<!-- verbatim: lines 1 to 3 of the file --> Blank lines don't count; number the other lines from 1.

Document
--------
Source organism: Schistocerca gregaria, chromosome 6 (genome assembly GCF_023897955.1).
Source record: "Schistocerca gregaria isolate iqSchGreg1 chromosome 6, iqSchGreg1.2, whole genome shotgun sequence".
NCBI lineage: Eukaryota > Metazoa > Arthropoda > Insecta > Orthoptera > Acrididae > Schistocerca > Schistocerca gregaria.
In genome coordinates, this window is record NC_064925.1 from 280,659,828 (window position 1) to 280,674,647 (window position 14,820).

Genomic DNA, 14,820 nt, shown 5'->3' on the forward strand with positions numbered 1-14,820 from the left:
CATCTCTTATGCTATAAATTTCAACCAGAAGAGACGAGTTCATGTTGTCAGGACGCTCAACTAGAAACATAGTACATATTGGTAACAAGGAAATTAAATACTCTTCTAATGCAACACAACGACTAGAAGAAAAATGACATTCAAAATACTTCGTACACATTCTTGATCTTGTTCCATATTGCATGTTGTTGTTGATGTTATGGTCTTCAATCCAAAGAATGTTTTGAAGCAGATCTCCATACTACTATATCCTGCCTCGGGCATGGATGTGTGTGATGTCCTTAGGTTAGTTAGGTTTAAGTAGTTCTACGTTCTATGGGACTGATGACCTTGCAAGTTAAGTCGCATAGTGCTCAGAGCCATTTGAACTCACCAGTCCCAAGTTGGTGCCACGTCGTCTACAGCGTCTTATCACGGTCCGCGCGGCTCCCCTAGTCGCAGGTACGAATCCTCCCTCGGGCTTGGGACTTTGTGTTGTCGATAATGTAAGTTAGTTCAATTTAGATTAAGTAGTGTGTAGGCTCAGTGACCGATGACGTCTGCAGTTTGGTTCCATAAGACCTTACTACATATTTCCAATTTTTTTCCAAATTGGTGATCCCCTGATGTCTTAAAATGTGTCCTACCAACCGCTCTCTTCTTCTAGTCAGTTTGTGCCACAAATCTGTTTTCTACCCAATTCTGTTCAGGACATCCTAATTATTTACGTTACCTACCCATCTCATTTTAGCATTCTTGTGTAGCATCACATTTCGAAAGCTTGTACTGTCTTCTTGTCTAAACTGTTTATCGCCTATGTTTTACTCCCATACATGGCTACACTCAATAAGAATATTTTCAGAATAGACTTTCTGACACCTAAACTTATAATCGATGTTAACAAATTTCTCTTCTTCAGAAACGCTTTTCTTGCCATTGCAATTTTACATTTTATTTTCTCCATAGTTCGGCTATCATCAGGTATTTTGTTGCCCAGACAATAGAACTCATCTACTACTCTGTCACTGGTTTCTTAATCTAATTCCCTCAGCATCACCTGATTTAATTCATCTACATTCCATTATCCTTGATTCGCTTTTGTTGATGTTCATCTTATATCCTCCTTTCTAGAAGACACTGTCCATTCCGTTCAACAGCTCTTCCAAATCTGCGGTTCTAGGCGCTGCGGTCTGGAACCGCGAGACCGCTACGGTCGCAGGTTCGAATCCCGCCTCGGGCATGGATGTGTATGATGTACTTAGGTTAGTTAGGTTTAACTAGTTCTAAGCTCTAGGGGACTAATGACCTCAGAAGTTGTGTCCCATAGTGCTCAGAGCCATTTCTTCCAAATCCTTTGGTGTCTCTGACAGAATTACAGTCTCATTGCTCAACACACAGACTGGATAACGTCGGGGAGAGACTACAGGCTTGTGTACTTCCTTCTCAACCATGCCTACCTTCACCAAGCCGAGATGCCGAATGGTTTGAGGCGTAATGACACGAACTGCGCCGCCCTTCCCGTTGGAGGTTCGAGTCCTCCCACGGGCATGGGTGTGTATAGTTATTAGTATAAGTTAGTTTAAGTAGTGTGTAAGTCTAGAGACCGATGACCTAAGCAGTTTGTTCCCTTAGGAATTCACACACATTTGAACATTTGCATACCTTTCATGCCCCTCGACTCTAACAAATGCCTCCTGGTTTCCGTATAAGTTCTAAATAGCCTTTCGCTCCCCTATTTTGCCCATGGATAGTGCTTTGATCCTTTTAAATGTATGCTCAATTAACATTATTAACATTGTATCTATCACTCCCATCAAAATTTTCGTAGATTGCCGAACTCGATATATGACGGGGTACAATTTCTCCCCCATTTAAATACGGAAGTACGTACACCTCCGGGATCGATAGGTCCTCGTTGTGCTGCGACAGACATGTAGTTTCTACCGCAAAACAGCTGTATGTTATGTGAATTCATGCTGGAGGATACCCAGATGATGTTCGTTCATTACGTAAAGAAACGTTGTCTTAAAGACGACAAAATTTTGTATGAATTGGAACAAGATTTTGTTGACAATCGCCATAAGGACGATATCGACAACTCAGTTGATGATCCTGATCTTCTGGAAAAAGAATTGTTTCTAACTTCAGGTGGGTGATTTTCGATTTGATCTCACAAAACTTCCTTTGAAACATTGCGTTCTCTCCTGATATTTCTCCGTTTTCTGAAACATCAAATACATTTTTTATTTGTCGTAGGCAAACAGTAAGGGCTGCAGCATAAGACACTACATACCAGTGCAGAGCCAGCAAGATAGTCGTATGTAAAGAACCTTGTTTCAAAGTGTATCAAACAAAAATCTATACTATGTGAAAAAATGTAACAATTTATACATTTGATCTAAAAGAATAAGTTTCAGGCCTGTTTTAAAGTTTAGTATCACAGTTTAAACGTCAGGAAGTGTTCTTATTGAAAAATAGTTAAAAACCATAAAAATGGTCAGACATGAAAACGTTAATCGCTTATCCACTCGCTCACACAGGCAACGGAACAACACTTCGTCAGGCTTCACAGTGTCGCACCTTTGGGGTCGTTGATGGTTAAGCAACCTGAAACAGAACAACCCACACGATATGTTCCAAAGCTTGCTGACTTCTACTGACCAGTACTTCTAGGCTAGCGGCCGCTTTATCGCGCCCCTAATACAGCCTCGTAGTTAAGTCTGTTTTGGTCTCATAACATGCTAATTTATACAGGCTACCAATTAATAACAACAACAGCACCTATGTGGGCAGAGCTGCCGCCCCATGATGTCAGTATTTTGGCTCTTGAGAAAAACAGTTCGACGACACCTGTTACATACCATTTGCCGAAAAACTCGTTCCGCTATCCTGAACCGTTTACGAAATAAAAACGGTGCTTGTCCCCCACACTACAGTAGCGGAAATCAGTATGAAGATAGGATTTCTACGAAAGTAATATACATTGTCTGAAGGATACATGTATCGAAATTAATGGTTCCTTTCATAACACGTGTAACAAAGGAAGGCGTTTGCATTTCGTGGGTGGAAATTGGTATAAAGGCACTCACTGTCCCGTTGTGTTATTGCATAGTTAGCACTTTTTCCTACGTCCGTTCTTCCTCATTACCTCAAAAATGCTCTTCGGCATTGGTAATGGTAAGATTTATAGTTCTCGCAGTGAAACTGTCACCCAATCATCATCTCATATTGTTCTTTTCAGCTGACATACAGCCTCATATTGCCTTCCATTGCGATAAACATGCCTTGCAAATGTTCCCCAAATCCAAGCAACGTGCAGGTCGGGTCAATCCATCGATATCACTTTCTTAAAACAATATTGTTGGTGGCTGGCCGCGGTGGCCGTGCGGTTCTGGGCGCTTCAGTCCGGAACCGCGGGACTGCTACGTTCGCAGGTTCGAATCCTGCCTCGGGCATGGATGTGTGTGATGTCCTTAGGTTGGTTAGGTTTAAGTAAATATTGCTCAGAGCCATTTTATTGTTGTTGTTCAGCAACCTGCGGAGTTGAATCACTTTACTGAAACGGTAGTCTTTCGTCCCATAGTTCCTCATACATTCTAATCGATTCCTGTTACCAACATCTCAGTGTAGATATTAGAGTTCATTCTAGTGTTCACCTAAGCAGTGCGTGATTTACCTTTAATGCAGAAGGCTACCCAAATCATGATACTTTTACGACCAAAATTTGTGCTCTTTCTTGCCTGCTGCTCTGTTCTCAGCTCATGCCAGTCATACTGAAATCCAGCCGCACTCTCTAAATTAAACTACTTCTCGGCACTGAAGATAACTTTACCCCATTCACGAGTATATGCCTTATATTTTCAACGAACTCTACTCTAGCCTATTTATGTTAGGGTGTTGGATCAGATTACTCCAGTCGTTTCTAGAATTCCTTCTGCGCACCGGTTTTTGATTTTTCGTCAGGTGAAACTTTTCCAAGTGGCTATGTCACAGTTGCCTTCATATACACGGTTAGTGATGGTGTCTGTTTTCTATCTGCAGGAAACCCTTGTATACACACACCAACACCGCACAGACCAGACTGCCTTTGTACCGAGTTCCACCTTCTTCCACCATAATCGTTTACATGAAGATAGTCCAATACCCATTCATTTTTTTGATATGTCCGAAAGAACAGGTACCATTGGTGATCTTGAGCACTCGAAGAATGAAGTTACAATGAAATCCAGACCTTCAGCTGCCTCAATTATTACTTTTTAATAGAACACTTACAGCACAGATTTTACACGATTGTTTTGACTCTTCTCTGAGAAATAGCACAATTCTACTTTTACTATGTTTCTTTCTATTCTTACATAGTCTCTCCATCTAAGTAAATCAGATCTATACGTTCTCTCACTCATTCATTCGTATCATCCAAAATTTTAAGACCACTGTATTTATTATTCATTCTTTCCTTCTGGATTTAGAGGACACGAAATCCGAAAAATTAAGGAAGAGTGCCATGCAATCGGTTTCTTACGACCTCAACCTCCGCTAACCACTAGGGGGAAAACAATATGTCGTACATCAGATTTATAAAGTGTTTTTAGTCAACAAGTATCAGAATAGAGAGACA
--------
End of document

Source organism: Schistocerca gregaria, chromosome 6 (genome assembly GCF_023897955.1).
Source record: "Schistocerca gregaria isolate iqSchGreg1 chromosome 6, iqSchGreg1.2, whole genome shotgun sequence".
NCBI lineage: Eukaryota > Metazoa > Arthropoda > Insecta > Orthoptera > Acrididae > Schistocerca > Schistocerca gregaria.